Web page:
The workplace has never been more dynamic and flexible for employees. Rapid technological advancements have begun to affect how we communicate, collaborate, and complete our daily tasks. Everyone from CEOs to employees recognises that organisations need a radical workforce shaping.
What is “workforce shaping”?
Workforce shaping is about aligning your business, and human resources needs to make sure you have the right employees with the right skills at the right time to help the business run efficiently and effectively right now and in the future. It’s about understanding how digital disruption and AI will change the workforce’s overall shape, size, composition, and skills — and working to achieve a high-performing workforce by joining humans and machines together.
In short, workforce shaping is identifying your organisation’s human resources future needs and address them today.
Why is workforce shaping important?
The future of HR is predicted to be fraught with more job changes and retraining as machines step in for human tasks. This process will involve both current and future workers and gig workers and robots who can quickly take on different roles depending on the situation. For example, your organisation plans to deploy a bot to automate employee benefits administration. When that happens, the HR department must already be equipped to take more complex and impactful tasks and work effectively with the bot. The current workforce trained with future-ready skills can work together with machines and technology to drive business value and form a high-performing workforce.
As a result, the organisation will be future-proof and stay relevant to the fast-changing Fourth Industrial Revolution.
The key obstacle between HR and workforce shaping
Workforce shaping is actually easier said than done. Over 56% of HR respondents in the KPMG’s Future of HR 2020 survey expressed that preparing the workforce for AI and related technologies will be the biggest challenge for their function.
In the same survey, 87% of respondents prioritise efforts around identifying future workforce composition. Some are still uncertain about the best approach to do that.
But one thing that’s happening for sure is that HR is replacing traditional workforce planning with an ongoing agile workforce process.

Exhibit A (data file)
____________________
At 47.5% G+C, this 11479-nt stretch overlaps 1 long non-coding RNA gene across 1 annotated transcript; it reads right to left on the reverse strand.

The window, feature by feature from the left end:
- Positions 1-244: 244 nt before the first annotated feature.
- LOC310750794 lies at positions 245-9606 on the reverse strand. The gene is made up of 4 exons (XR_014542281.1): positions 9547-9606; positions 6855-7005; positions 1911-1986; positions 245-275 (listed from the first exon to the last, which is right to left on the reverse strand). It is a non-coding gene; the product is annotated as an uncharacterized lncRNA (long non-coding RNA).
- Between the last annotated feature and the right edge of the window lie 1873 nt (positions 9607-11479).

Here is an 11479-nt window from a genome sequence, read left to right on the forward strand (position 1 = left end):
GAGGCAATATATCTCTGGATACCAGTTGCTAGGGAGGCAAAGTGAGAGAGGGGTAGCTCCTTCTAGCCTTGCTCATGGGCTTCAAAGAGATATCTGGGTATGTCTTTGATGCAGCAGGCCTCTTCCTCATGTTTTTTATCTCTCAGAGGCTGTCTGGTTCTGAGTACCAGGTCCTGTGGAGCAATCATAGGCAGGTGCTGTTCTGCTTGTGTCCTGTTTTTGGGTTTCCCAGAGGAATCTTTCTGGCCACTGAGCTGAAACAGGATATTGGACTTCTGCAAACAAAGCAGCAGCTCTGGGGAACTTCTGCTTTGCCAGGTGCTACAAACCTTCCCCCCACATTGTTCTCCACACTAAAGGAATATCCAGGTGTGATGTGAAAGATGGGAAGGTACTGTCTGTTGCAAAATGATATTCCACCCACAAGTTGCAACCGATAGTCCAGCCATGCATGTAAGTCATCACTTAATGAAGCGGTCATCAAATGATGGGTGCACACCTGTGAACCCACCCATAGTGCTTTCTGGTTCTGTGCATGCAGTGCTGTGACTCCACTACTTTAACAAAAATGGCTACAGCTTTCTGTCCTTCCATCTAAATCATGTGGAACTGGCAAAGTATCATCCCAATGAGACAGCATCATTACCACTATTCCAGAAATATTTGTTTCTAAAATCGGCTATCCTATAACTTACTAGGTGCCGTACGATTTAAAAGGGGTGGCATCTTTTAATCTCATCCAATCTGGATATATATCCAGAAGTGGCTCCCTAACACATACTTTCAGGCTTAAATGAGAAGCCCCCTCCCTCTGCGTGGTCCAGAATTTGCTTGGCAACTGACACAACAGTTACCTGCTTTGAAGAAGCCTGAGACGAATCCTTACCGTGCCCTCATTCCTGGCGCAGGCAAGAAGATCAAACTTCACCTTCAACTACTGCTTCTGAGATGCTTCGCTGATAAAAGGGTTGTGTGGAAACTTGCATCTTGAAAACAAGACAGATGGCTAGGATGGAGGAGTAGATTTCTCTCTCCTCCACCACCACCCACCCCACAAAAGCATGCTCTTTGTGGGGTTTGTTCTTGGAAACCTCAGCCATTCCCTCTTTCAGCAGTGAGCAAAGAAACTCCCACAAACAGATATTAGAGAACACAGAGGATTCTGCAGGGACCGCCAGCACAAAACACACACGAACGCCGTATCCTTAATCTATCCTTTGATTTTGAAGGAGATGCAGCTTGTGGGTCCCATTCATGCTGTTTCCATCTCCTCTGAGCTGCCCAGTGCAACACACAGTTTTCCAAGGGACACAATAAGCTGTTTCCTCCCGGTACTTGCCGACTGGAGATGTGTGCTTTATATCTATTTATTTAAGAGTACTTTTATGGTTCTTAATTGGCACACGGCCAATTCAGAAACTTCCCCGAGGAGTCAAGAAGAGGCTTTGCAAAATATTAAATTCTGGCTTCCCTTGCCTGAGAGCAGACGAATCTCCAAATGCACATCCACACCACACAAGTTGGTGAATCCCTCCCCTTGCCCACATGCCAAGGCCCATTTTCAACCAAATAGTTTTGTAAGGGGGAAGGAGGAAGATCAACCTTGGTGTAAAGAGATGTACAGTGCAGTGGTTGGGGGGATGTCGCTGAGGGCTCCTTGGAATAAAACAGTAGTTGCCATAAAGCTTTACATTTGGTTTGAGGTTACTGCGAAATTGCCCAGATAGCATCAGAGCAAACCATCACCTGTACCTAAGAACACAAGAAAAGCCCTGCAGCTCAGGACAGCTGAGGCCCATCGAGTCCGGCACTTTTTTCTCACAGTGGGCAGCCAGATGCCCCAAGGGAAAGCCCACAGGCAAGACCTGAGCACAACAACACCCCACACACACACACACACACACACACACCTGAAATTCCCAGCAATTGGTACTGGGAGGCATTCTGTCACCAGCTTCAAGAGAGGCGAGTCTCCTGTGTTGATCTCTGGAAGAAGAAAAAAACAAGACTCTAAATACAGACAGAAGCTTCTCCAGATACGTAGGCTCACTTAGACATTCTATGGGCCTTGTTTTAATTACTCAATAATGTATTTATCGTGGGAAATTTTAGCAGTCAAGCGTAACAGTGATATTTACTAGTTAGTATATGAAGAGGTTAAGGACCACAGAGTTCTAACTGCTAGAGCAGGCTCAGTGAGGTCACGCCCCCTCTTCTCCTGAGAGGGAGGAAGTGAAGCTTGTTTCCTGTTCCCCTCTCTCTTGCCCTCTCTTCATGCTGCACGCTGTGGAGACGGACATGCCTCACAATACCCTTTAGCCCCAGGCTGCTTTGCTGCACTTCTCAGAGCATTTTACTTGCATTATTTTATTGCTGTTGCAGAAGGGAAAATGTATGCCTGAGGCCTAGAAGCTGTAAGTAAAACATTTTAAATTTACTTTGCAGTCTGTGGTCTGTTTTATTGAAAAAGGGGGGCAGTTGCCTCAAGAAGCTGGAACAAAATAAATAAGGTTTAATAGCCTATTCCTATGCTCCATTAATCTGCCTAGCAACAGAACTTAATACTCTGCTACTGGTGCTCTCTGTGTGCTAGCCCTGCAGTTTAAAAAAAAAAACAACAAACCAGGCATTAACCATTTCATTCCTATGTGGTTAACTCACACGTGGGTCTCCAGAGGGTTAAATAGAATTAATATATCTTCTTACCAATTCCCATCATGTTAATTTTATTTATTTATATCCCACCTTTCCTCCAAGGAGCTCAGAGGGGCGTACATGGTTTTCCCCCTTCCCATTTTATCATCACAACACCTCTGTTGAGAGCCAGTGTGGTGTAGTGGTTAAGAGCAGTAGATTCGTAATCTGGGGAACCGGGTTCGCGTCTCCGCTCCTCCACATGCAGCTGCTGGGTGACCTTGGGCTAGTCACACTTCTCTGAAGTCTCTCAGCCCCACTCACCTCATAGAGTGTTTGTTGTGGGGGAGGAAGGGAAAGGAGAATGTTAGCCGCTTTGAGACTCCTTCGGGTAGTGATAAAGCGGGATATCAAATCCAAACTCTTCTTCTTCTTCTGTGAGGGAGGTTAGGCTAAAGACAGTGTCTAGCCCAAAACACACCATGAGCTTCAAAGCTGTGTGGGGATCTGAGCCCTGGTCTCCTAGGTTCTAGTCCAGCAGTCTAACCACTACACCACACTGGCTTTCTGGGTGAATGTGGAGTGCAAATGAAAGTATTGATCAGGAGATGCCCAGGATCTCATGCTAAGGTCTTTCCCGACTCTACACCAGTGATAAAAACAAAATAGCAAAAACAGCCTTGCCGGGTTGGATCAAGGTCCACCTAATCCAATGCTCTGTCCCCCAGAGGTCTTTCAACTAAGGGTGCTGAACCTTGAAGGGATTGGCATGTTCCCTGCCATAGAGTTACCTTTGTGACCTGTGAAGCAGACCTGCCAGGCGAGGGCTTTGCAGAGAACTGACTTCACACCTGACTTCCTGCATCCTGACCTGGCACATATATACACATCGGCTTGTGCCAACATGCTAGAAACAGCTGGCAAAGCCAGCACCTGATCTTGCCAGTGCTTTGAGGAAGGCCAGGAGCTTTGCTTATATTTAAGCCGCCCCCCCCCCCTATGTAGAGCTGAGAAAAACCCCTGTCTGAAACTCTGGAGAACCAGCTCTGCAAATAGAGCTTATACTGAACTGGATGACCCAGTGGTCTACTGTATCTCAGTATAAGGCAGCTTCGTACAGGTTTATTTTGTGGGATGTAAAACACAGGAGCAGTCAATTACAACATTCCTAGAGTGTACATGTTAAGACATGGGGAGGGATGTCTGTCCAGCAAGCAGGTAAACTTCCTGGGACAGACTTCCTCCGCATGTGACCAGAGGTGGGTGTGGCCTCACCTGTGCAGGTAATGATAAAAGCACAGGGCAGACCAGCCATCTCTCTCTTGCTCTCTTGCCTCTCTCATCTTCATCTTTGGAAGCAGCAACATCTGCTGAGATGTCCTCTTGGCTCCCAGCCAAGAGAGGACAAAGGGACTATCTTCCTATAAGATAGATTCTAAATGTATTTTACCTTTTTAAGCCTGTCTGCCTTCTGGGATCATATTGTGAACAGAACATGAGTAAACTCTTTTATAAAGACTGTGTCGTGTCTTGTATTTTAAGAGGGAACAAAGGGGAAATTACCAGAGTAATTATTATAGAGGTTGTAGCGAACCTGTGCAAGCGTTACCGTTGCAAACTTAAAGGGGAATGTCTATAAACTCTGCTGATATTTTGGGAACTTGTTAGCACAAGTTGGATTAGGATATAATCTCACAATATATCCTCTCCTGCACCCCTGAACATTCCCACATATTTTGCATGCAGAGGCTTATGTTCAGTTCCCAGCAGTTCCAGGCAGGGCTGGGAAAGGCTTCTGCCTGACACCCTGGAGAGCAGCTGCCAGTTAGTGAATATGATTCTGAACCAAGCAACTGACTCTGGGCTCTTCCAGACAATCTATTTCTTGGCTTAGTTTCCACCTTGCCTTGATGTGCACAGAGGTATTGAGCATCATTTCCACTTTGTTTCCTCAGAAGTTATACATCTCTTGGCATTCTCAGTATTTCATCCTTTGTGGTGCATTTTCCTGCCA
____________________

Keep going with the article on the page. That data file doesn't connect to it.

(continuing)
Workforce composition is defined as your employees’ demographics, skills, roles, and tasks at a specific time. The thing is, identifying the future skills, roles, and tasks the future needs that work in harmony with technology require a near-impossible task from HR — the ability to forecast the future. Here are 3 ways you can start doing to prepare your current workforce with future skills that do not exist, today.
Start the necessary conversation with your leadership
- Far too many companies put off conversations about the impact AI will have on their workforce. They think this won’t happen in the next 5 to 10 years. But in fact, these issues need to be addressed today.
- Some questions to get you started:
- How will we handle employees whose jobs get replaced by a bot?
- How should we reskill employees to equip them with the competencies they will require in the future?
- Which skills and competencies are the most valuable in 5 to 10 years?
- How can we redesign job profiles to attract and retain future talents?
- How will automation impact the customer journey and employee experience?
Identify current tasks that could be replaced by automation
- The best place to start is by taking an inventory of what your employees do daily. Write down each task and consider if it could be completed using automation software or apps.
- For example, online benefits platforms have saved HR hundreds of hours from mundane paperwork, while chatbots have helped streamline customer service operations. Once you’ve done that, you can then think through how to reconfigure work, roles, and jobs best, so your employees and robots can work effectively together.
Work backwards from future business scenarios
- Traditional workforce planning starts by identifying the existing workforce and moves forward in time. Future workforce shaping works the other way, from future business scenarios and then “works back”.This means HR, assisted by advanced analytics, market data and trends, needs to predict several future scenarios and identify the need for new skills required for each scenario.
- One scenario, for example, emphasised digital and design thinking skills, but another emphasised supply chain and strategic supplier management skills. After you’ve identified future skills, you can design upskilling programs to equip your current workforce with future-ready competencies.